Abu Dhabi: The UAE Research Program for Rain Enhancement Science (UAEREP), under the guidance of the National Centre of Meteorology (NCM), has unveiled a field campaign. This campaign is designed to examine the effectiveness of various cloud-seeding materials, both with and without electric charge.
Titled ‘Cloud-Aerosol-Electrical Interactions for Rainfall Enhancement Experiment (CLOUDIX)’, the innovative research drive will be conducted out of Al Ain International Airport in collaboration with Stratton Park Engineering Company (SPEC), a US-based company specializing in cloud physics research and instrumentation.
The campaign includes a series of coordinated flight missions that will cover the UAE airspace and parts of Oman. These missions will utilize NCM’s cloud seeding aircraft and an instrumented research Learjet aircraft operated by SPEC, which was the recipient of UAEREP’s Fourth Cycle grant for its pioneering research project titled ‘Improving the chemical and physical properties of seeding materials through electric charges’.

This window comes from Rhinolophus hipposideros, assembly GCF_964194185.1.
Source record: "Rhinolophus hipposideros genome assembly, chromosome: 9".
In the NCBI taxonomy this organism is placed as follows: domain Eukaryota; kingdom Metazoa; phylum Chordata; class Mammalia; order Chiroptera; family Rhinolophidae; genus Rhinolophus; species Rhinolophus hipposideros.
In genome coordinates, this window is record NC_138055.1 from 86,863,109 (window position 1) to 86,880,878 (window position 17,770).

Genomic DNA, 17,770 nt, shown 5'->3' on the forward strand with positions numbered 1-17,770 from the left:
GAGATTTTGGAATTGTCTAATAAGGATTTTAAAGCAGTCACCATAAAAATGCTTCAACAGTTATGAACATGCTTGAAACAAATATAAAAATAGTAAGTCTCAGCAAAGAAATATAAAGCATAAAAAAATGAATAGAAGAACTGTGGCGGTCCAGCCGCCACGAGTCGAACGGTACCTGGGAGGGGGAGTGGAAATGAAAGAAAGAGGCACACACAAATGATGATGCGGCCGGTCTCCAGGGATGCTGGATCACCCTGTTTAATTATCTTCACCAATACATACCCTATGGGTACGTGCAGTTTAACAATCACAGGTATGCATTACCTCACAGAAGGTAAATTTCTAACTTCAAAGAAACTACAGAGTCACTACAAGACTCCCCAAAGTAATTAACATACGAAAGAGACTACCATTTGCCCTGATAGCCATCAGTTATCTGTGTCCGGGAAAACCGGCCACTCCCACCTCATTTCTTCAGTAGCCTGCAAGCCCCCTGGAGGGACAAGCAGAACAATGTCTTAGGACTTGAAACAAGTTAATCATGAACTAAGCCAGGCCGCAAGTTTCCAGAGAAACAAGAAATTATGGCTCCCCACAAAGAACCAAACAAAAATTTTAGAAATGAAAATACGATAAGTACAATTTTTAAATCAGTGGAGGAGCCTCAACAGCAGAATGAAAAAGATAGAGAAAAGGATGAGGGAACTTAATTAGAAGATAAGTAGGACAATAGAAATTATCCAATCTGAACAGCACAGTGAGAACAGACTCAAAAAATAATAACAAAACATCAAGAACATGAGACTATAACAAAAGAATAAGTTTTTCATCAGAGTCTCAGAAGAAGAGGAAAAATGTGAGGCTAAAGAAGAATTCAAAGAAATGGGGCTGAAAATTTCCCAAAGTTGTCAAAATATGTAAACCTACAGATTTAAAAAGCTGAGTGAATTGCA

Dr. Abdulla Al Mandous, President of the World Meteorological Organization (WMO) and Director-General of NCM, said, “This research campaign demonstrates NCM’s active role in promoting innovative research in areas related to national priorities, including water security.”
The campaign will also aim to train specialized personnel at NCM to conduct cloud physics research and analyze data from optical array probes and scattering probes aboard the research aircraft.
Subsequently, the NCM aircraft will conduct cloud seeding on the same measured cloud by using one of the following seeding approaches: nanomaterial (N), large salt particles (L), and conventional hygroscopic (H) flares, both with and without electric charging (NC, LC, and HC). These seeding methods will be investigated across multiple stages involving diverse cloud targets.
Following the seeding, the Learjet aircraft will re-measure the cloud to observe an active natural secondary ice nucleation process at high altitudes, up to approximately 25,000 feet. This process directly contributes to amplifying cloud seeding effects and increasing rainfall.